Wednesday, March 29, 2017

Female Belted Kingfisher


(Photo by Teddy Llovet, 2010)

In my last entry, I announced intentions to begin my own downsized version of what is known in the birding world as a "Big Year." (See last post for more info.)  True to promise, last weekend I went on my favorite 2.5 mile hike with the family dog, Rosie, to see what birds I could identify. Though a quiet birding day, at the outset of our walk, I was happily surprised by the unmistakable "rattle" call of the Belted Kingfisher. I caught a mere glimpse of the bird flying low over the sizable pond. Even so, I knew it was a Kingfisher by the sound--reminiscent of an old-fashioned tin noisemaker.  A proper sighting, however, eluded me, so Rosie and I continued onto the trail. 

Along the way, we heard the drumming of a Pileated Woodpecker  and the kwirr call of a Red-bellied Woodpecker. But the most active birds about that day were Tufted Titmice, everywhere singing Peter, Peter, Peter. When our hike was done, we returned to the pond for a quick swim (for Rosie, that is). But I too got a refreshment, for whom do you think made my acquaintance? 

Yes, the Belted Kingfisher. 

Unlike the Canada Geese, who took loud, honking exception to our intrusions, this female kingfisher seemed only slightly distracted. She flew twice over the pond before perching atop a bush growing from its bank. And there she sat, allowing me as much time as wanted to gaze upon her glory.  Viewing her from a considerable distance on a sunless day, I could just make out the chestnut band that distinguishes her from the male, who has but one blue-gray band.  The female has two bands across her white breast, a parfait of colors both blue-gray and chestnut.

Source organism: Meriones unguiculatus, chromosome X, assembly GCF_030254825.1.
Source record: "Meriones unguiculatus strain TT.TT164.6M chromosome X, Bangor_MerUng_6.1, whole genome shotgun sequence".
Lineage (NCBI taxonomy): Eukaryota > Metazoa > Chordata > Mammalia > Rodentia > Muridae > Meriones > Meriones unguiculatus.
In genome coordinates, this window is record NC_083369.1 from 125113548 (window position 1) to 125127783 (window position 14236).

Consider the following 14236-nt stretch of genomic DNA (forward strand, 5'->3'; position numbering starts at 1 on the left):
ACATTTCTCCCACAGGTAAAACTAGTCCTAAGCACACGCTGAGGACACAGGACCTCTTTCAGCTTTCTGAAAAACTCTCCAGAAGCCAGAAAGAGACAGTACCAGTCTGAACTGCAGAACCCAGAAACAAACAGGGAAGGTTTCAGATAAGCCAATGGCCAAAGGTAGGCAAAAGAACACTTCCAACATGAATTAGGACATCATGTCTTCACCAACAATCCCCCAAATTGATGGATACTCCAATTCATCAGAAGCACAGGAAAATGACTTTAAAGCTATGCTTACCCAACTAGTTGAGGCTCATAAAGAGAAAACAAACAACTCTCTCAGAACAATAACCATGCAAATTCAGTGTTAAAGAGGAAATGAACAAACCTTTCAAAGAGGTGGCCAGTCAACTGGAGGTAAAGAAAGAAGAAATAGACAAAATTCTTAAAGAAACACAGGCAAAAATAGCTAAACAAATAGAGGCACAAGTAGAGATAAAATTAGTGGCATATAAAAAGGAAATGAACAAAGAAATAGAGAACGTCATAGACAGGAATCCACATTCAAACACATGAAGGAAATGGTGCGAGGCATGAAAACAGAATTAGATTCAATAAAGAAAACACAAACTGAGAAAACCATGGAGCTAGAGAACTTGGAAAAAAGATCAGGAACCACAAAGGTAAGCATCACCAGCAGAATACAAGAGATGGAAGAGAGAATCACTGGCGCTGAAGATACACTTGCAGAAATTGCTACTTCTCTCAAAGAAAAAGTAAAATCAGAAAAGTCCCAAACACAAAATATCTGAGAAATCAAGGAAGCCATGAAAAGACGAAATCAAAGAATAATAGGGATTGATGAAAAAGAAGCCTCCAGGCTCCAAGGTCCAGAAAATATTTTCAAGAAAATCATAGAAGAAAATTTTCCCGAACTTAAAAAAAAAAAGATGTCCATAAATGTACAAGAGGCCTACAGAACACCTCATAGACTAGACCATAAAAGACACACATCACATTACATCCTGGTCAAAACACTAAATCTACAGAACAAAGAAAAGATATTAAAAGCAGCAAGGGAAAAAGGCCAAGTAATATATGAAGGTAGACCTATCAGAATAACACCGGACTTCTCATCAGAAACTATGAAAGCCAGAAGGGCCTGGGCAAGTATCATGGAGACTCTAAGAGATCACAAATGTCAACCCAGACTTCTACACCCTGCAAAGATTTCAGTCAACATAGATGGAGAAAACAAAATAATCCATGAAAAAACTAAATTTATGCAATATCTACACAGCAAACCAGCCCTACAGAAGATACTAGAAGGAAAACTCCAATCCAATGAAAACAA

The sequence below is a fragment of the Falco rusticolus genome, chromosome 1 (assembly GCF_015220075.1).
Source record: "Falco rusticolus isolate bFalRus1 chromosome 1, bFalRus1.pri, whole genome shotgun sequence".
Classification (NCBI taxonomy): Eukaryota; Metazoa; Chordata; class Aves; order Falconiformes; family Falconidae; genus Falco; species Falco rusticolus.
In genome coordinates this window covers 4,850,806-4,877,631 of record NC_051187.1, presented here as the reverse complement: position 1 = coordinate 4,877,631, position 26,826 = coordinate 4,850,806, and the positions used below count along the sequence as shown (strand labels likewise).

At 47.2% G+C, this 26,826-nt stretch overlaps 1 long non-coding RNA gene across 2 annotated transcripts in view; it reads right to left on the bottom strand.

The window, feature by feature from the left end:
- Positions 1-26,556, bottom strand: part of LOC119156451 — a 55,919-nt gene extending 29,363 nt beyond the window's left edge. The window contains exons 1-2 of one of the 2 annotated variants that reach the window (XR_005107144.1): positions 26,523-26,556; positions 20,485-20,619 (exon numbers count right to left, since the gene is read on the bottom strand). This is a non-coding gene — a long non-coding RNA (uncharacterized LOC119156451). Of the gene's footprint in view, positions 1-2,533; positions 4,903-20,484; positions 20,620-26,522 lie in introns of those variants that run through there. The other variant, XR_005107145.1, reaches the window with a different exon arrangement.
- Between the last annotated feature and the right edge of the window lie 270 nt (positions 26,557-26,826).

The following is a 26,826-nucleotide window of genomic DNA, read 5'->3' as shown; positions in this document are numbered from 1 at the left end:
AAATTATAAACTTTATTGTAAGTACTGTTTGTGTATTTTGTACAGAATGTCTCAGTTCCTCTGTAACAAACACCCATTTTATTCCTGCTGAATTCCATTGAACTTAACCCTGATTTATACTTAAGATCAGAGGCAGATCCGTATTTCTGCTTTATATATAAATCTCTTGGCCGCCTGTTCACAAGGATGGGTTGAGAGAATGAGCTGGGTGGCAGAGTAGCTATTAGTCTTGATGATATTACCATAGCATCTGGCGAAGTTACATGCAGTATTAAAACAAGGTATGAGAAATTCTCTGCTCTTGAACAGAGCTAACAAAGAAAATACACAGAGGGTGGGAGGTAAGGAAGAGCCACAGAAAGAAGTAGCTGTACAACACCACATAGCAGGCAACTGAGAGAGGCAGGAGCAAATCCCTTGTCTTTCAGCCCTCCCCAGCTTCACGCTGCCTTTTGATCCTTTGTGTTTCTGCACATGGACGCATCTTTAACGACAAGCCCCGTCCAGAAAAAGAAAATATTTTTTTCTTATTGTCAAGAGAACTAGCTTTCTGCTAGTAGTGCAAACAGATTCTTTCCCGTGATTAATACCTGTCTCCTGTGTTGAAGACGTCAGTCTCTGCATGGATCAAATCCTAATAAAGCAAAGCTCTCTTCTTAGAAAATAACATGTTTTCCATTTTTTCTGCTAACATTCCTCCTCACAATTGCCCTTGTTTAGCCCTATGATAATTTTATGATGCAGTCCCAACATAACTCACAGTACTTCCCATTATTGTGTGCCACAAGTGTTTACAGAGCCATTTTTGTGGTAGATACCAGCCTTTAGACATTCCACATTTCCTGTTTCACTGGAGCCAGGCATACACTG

It's always a delight to see and/or hear the Belted Kingfisher. My only photograph was of a male, taken at my own pond (See this posting of April 25, 2011). Sadly, I no longer live there. Happily, I can visit the pond at Strawberry Hill whenever I like, and I like to often.  Until then, please enjoy the image of a female Belted Kingfisher with a fish provided by photographer Teddy Llovet, who contributed her photo for use by the public to WikiCommons in July 2010.

Until next time . . . Keep birds in your heart!

Georgia Anne Butler 






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